City Is Cultivating a Greener Future
Thursday, January 10, 2008
Two billion. That's the number of gallons of sewage and polluted rainwater that overflow from the District's antiquated sewer system into the Anacostia River each year.
It is, coincidentally, also the number of dollars it would cost to fix the problem in the long run, with the construction of underground storage tanks to hold the overflow water for treatment, says Jim Connolly, executive director of the Anacostia Watershed Society, a nonprofit environmental group.
But until that plan becomes a reality, the District is taking other, smaller measures to protect the Anacostia, the most recent being the installation of two green roofs on city government office buildings.
"A green roof is a series of layers that allow for plant life to grow directly on the roof," said Criston Mize, a designer at DC Greenworks, a nonprofit company that installed the District's two green roofs, at One Judiciary Square and at the Franklin D. Reeves Center on 14th Street NW.
It starts with the waterproofing membrane that is standard on most regular roofs, Mize said. On top are several inches of soil and plants, a garden of sorts that helps to capture and absorb rainwater, preventing it from carrying pollution into nearby rivers and streams. In between are other layers to protect the roof from the plants' roots.
"Historically, architects have designed buildings to get the water off of the roofs," said Barbara Deutsch, a green infrastructure consultant who has worked on and studied the District's "green" efforts for years. "But now, we're trying to figure out ways to store water on the roof to sustain the plants we have up there" and to keep the water from draining into the sewer.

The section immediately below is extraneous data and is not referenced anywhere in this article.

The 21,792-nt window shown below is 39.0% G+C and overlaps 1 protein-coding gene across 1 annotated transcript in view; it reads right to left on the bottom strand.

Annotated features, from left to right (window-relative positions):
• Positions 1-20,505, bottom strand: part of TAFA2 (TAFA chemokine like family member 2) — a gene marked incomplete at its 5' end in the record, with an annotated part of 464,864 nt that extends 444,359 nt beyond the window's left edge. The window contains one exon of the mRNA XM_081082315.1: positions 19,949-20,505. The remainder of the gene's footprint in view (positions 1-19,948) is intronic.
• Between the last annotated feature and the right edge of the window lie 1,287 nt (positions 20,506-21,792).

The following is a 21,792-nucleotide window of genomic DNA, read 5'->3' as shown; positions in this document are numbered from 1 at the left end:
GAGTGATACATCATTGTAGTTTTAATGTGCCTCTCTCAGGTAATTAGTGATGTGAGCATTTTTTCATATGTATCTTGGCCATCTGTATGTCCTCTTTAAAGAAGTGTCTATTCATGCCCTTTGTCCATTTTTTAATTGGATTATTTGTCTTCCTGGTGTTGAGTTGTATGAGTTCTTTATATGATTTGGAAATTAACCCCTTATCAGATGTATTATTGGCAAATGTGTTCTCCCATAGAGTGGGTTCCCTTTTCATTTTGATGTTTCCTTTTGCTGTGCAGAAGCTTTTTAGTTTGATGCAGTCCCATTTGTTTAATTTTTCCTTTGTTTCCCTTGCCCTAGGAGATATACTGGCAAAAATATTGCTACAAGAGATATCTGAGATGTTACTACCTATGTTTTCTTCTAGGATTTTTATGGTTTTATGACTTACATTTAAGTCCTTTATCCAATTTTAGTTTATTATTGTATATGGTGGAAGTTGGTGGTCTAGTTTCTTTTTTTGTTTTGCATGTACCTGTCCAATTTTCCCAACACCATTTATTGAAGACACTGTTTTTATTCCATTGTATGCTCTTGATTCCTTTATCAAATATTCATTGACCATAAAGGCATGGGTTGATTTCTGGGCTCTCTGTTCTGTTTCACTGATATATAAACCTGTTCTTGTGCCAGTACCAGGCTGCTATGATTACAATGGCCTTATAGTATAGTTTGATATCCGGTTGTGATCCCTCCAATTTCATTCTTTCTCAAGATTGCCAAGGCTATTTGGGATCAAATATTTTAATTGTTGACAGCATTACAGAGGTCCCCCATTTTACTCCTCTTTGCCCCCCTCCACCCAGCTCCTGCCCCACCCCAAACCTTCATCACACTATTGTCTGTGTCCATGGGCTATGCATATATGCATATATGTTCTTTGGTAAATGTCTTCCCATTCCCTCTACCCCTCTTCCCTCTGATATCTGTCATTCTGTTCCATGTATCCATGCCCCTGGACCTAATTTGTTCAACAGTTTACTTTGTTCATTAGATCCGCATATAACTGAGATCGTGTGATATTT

In 2006, the green roof industry organization Green Roofs for Healthy Cities found the District to be second only to Chicago in terms of green roof square footage, reporting more than 300,000 square feet at the time. It has continued to grow.
But even though the city has seen green roofs sprout on several private residences, businesses and federal office buildings, including a 68,000-square-foot green roof on the federal Department of Transportation building, the ones at One Judiciary Square and the Reeves Center are the first green roofs to be installed on city government buildings.
"Green roofs have taken up a lot of interest in the last five years," said Robin Snyder, the associate director of environmental initiatives in the District Office of Property Management. "But there was always a lot of talking and no real action. Then, in his 100-day plan for the city, [Mayor Adrian M.] Fenty required a green roof demonstration project before the end of the year."
The result was a 4,000-square-foot green roof at the Reeves Center and an 8,000-square-foot green roof at One Judiciary Square, completed in September and November, respectively. Snyder said the city hopes to continue to add green roofs wherever it is feasible, on buildings that are still under construction and on existing buildings that may need roof repairs or replacements.
Susan Riley-Laudadio, the District's green program manager, said the city utilized two green roofing systems in their projects. The first, at One Judiciary Square, used a method in which plugs were planted directly into a thick layer of soil covering the roof. The system used at the Reeves Center involved laying out pre-planted trays of greenery into a puzzlelike patchwork on the roof surface. Riley-Laudadio playfully called it the "instant green roof" method.
Both projects used sedums, cactus-related plants with leaves that hold water for a long time before slowly releasing it, said Sarah Murphy, DC Greenworks' program coordinator. Sedums are hearty plants that can last for 80 to 90 days without water, so there isn't much maintenance needed.